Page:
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There is No End Worse Than the End of Hope

“Kites rise highest against the wind, not with it.” ~Winston Churchill

We all fall down. And you’ve probably heard that getting back up is the key to moving forward.

But what do you do when disaster strikes? When a loved one is so injured, so debilitated that hope seems to have vanished? What then?

This is a true story. It may be hard to believe and beyond what you may think is possible, but it actually happened.

It took place nearly thirty years ago.

Disaster

I picked up the blue referral sheet in the physical therapy office at Brackenridge Hospital in Austin, Texas one morning, like I always did.

Scribbled on the top of the page was a patient’s name and a room number in the Intensive Care Unit along with instructions: “Physical therapy – range of motion twice daily.” I was supposed to manually move the patient’s limbs and joints to maintain mobility.

As I walked into the room, I noticed that the patient was a young woman in her early 20′s. I assumed that the people seated at her beside were her mother and father. The only sounds in the room were the pulsations of the ventilator, the intermittent beep from the IVs.

The young woman, I learned later from her medical file, had been strangled and left for dead. She suffered from anoxic encephalopathy—severe loss of oxygen to the brain.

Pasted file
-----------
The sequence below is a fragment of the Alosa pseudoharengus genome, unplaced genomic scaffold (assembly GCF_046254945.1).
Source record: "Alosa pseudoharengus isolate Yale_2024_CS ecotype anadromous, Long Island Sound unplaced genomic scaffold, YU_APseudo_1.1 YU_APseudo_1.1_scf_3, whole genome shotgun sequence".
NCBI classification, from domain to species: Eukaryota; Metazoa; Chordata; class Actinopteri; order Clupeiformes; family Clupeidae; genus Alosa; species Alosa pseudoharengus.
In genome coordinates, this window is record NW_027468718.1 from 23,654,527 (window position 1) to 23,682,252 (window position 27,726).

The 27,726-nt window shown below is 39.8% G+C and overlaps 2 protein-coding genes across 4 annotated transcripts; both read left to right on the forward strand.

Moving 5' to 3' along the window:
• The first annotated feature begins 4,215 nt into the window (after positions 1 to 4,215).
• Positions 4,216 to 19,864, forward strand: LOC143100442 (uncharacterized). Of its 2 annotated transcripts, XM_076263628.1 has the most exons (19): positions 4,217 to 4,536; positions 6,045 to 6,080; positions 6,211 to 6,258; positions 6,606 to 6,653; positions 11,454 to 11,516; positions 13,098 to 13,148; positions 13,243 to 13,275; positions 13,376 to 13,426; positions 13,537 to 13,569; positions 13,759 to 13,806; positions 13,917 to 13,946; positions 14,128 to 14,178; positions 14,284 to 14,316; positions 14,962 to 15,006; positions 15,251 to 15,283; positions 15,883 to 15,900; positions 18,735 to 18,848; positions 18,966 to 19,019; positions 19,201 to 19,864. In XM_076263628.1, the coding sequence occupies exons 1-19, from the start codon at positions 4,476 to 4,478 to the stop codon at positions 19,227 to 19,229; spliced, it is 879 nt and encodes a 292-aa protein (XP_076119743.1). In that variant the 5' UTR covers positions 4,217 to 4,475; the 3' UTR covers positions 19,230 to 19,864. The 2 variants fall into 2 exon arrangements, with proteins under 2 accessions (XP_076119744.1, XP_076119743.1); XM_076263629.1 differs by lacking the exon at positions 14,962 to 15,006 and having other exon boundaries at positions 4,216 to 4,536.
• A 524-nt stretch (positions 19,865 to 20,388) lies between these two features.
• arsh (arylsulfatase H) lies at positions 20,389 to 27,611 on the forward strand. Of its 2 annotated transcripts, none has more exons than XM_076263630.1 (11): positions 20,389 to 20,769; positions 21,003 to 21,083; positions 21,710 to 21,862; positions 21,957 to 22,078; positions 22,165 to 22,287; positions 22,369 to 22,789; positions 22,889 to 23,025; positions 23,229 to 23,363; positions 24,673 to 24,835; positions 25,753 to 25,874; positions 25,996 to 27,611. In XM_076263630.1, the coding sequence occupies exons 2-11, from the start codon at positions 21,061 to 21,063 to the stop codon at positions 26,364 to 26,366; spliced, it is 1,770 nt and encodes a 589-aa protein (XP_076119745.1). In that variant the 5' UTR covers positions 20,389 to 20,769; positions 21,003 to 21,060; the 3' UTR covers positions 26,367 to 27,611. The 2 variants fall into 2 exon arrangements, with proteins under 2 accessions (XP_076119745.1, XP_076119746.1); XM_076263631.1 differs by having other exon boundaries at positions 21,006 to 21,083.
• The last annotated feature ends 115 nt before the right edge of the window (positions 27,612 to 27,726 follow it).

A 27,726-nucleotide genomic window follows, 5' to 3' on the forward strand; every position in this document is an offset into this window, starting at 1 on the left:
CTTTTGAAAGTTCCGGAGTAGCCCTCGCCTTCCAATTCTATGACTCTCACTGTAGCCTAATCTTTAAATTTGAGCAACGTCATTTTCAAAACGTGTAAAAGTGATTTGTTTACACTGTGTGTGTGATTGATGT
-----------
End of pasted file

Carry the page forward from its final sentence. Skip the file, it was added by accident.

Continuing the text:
She had few signs of life. Eyes shut. Body rigid. Non-responsive to touch. The family wanted my opinion and all I could say was that I would do everything I could to help.

Sally (not her real name) was eventually moved to the neurologic floor, but her condition was unchanged. All of the doctors strongly suggested to the family that they consider placing her in a nursing home.

They believed that her current condition would not change; that she was in a “persistent vegetative state.”

I wasn’t convinced.

Hope

See, I spent hours per week with her, where the doctors spent minutes. Yes, they were well trained in neurology. But sometimes your training can blind you to things you don’t expect.

Like eye movement.

Sally would follow me around the room with her eyes. I moved and her eyes moved. I tested it several times and her tracking was perfect; it was not a reflex.

I explained this to the physicians, but they tossed it off as insignificant.

The family, however, refused to place their daughter in a nursing home. They saw Sally’s eye movement too and believed that she was still “in there.” They would take her home and figure out how to tend to her needs.

Now, this is no small feat. It required 24-hour care, seven days a week.